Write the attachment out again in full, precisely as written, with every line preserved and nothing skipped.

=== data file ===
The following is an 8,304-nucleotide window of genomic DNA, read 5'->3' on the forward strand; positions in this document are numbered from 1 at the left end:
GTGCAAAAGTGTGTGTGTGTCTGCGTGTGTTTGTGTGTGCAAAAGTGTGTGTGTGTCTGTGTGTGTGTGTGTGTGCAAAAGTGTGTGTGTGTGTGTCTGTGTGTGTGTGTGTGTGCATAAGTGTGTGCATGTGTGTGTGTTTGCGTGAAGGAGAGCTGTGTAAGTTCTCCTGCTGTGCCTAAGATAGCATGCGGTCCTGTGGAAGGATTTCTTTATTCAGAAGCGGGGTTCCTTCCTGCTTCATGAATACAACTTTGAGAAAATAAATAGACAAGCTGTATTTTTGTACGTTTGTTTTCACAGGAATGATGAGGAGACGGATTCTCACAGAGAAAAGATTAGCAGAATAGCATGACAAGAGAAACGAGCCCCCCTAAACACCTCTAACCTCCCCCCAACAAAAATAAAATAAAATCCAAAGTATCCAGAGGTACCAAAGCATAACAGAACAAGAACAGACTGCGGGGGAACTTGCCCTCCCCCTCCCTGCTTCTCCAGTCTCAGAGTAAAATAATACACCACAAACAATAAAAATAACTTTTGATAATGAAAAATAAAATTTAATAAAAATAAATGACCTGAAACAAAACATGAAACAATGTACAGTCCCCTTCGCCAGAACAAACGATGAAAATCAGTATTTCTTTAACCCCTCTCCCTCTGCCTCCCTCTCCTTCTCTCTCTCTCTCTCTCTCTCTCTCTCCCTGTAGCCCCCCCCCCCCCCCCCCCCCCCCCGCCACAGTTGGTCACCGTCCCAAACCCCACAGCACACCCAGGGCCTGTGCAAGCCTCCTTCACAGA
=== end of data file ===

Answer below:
The following is an 8,304-nucleotide window of genomic DNA, read 5'->3' on the forward strand; positions in this document are numbered from 1 at the left end:
GTGCAAAAGTGTGTGTGTGTCTGCGTGTGTTTGTGTGTGCAAAAGTGTGTGTGTGTCTGTGTGTGTGTGTGTGTGCAAAAGTGTGTGTGTGTGTGTCTGTGTGTGTGTGTGTGTGCATAAGTGTGTGCATGTGTGTGTGTTTGCGTGAAGGAGAGCTGTGTAAGTTCTCCTGCTGTGCCTAAGATAGCATGCGGTCCTGTGGAAGGATTTCTTTATTCAGAAGCGGGGTTCCTTCCTGCTTCATGAATACAACTTTGAGAAAATAAATAGACAAGCTGTATTTTTGTACGTTTGTTTTCACAGGAATGATGAGGAGACGGATTCTCACAGAGAAAAGATTAGCAGAATAGCATGACAAGAGAAACGAGCCCCCCTAAACACCTCTAACCTCCCCCCAACAAAAATAAAATAAAATCCAAAGTATCCAGAGGTACCAAAGCATAACAGAACAAGAACAGACTGCGGGGGAACTTGCCCTCCCCCTCCCTGCTTCTCCAGTCTCAGAGTAAAATAATACACCACAAACAATAAAAATAACTTTTGATAATGAAAAATAAAATTTAATAAAAATAAATGACCTGAAACAAAACATGAAACAATGTACAGTCCCCTTCGCCAGAACAAACGATGAAAATCAGTATTTCTTTAACCCCTCTCCCTCTGCCTCCCTCTCCTTCTCTCTCTCTCTCTCTCTCTCTCTCTCCCTGTAGCCCCCCCCCCCCCCCCCCCCCCCCCGCCACAGTTGGTCACCGTCCCAAACCCCACAGCACACCCAGGGCCTGTGCAAGCCTCCTTCACAGA